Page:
Community & Culture

Military Veterans Make Successful Transitions to Careers in Agriculture

Military veterans are an excellent fit for agriculture, and the number of programs to help them transition to ag careers is growing.

Marvin Frink served in the U.S. Army for 15 years, with deployments in South Korea, Germany, Saudi Arabia and Iraq. When he returned home, his father, the late Rev. Kirby Frink, saw that his son was suffering from post-traumatic stress disorder (PTSD). Rev. Frink remembered that as a child, his son enjoyed their frequent visits to cattle farms and rodeos. Rev. Frink thought reconnecting with cattle might be good for his son.

Turns out, dad was right.

His son now considers cattle farming his “agri-therapy.” “It gives me purpose and accountability,” he says. “I meet the Lord at the fence line every day.”

At the urging of his father and with help from the Farmer Veteran Coalition, a national nonprofit nongovernmental organization that helps veterans transition from military service to agricultural careers, Marvin Frink started cattle farming. He began with two beef cattle and today raises 103 head at his Briarwood Cattle Farm near Red Springs, North Carolina.


It gives me purpose and accountability.

Marvin Frink Grower at Briarwood Cattle Farm

“I’ve been with the Farmer Veteran Coalition since 2013,” Frink says. “I remember Michael O’Gorman [the organization’s founder] taking me to visit with then-Secretary of Agriculture Tom Vilsack. They told me about the grants and resources available to veterans.”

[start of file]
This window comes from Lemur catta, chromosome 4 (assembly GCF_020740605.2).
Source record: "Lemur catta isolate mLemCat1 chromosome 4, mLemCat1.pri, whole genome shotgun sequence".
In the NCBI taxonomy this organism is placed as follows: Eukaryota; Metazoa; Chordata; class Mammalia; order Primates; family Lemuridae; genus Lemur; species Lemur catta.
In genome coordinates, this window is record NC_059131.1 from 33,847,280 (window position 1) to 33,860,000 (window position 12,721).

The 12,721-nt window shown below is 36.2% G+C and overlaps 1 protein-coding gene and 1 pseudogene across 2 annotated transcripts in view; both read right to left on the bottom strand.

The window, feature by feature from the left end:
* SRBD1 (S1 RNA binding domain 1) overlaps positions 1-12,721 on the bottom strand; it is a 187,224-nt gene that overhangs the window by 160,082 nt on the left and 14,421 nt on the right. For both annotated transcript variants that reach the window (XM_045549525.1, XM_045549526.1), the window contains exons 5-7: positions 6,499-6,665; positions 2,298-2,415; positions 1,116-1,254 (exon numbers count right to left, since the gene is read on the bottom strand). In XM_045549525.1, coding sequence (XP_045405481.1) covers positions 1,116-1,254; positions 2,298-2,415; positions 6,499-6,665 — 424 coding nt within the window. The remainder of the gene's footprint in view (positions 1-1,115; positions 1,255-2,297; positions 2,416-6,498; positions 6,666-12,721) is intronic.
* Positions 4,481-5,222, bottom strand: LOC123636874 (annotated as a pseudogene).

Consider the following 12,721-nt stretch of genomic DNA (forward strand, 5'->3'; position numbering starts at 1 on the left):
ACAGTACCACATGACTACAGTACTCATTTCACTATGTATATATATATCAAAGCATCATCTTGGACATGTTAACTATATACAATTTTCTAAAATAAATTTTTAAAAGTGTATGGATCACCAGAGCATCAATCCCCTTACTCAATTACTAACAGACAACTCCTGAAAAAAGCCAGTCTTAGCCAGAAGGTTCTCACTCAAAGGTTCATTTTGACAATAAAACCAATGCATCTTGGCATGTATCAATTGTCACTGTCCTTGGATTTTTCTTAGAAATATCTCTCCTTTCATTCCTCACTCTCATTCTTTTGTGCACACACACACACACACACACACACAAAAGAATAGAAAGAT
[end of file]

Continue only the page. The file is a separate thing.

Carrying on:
The number of military veterans moving toward agriculture increased after 9/11, says Natalie Monroe, communications & marketing manager for the Farmer Veteran Coalition.

“Veterans are service-minded and accustomed to seeing through what needs to be done,” Monroe says. “Farming becomes their new mission — it provides new life and purpose while also enabling veterans to nourish their communities.”

Enhancing the Quality of Life

Another organization helping veterans, AgrAbility, has the goal of enhancing the quality of life for farmers, ranchers, and other agricultural workers with disabilities. There are currently AgrAbility projects in 20 states.

The AgrAbility website features a video, “The Next Mission: Breaking Down Barriers for Veterans in Agriculture,” in which veterans explain why they wanted — and needed — to farm, says Cindy Chastain, the organization’s veteran outreach coordinator. The veterans in the video speak of farming as hard work but also as a restorative experience that gives their lives purpose.

“It would be great if more agricultural employers offered jobs to veterans as they come out of the military,” Chastain says. Farmers also can help veterans by offering internships or opportunities to build sweat equity to someday own their own farms, she adds.

The U.S. Department of Agriculture, which offers various programs for veterans, also provides training to military personnel while they’re making the transition from active service to civilian life.

Visit and for more information on programs that support veterans in agriculture.